another pristine natural habitat festering with industrialization. as the plague spreads, iceland equals mining and refinery oasis. witness a living planet — home to 3 billion years of cells, 500 millions years of fish, 400 million years of insects and plants, 300 million years of amphibians and reptiles, 200 million years of mammals, 150 million years of birds, 100 million years of flowers, 20 million years of apes, 200,000 years of homo sapiens sapiens — devolve into a toxic industrial cesspool in less than 100 years. greed accelerates extinction. proof.

  8. Blossom says:

    I urge you to Google ‘Poisoned horses + Justus’ and read/view the information about horses poisoned in Colorado, USA, ‘merely’ from artificially fluoridated community drinking water.

  9. Tony says:

    Fluoridation is indeed a farcical waste of public money. Remember sodium fluoride has been widely used as an effective rat poison – so studies favouring it are likely to be heavily biased and/or financed by companies with vested interests. Farmers with concerns for the welfare of their livestock are often careful to ensure that their animal feed has a low fluoride content. Look at what is happening in Iceland:

  10. Cougar says:

    I did my best to read Námshestar using Google Translate, which doesn’t work as well for Icelandic as it does for languages that have a larger population base. (Link from above: http://namshestar.is/index.php?option=com_content&view=article&id=199%3Aum-heilsufar-hrossa-a-kuludalsa&catid=34%3Aalmennar-frettir&Itemid=149&lang=en )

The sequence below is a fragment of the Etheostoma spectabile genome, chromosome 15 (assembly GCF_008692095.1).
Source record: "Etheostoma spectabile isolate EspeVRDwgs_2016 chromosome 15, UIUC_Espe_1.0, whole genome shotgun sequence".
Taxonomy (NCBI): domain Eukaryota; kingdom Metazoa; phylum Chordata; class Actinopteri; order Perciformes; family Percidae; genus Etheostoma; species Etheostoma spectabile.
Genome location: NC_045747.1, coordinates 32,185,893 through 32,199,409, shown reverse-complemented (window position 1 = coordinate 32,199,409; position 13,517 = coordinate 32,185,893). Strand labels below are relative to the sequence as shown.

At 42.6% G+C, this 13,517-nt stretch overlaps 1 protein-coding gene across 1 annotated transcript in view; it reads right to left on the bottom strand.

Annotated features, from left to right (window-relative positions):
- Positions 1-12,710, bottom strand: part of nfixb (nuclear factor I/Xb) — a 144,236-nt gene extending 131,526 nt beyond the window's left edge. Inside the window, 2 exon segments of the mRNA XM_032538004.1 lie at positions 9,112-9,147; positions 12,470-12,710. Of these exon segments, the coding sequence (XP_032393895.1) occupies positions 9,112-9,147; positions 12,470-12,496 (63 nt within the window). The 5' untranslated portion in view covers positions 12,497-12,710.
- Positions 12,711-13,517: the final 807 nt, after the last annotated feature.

It’s been five years since that Námshestar page was published and four since the above article. I didn’t see any indication (on Námshestar) of improvement in the situation, in terms of a more responsive government or a more responsive industry. The farm was providing educational programs on horses through 2015, which is over a year ago, but it appears to continue operating as a tour guide.

    This left me wondering about whether the disaster has continued for these farmers. I was also concerned and wondering about the children that appeared on the site–apparently this is a family farm, and the page referenced seemed to indicate that young horses are more susceptible. Maybe children, too?


    However, on the home page, if you scroll down to the bottom, you can read parts of the letter from the Ministry of the Environment (I think) that was sent on 14 January 2016. This letter was about issuing a new license for Norðurál with even fewer environmental safeguards.

    This letter from 2016 says, “There’s an absence of evidence of a causal link between flúormengunar and condition of the horses,” and “It is not clear that this factor is why the health of the horses had deteriorated.”

    Yet the scientific research of the one of the farmers, Ragnheiður Þorgrímsdóttir, is conclusive. In addition, the government did not conduct their own research.

    A search of the Saving Iceland site (for Norðurál) suggests that this story has not been updated. Given the new license and the unabashed and arrogant response of the government, I suggest that this story be updated.

  11. David Dennison says:

    My very near by Aluminum plant smells like ammonia daily. Messes up our sinuses and make you feel like your choking. Our tree’s are dying rapidly. I’m in Ohio, USA. EPA says it’s with in their limits. I’m not too sure.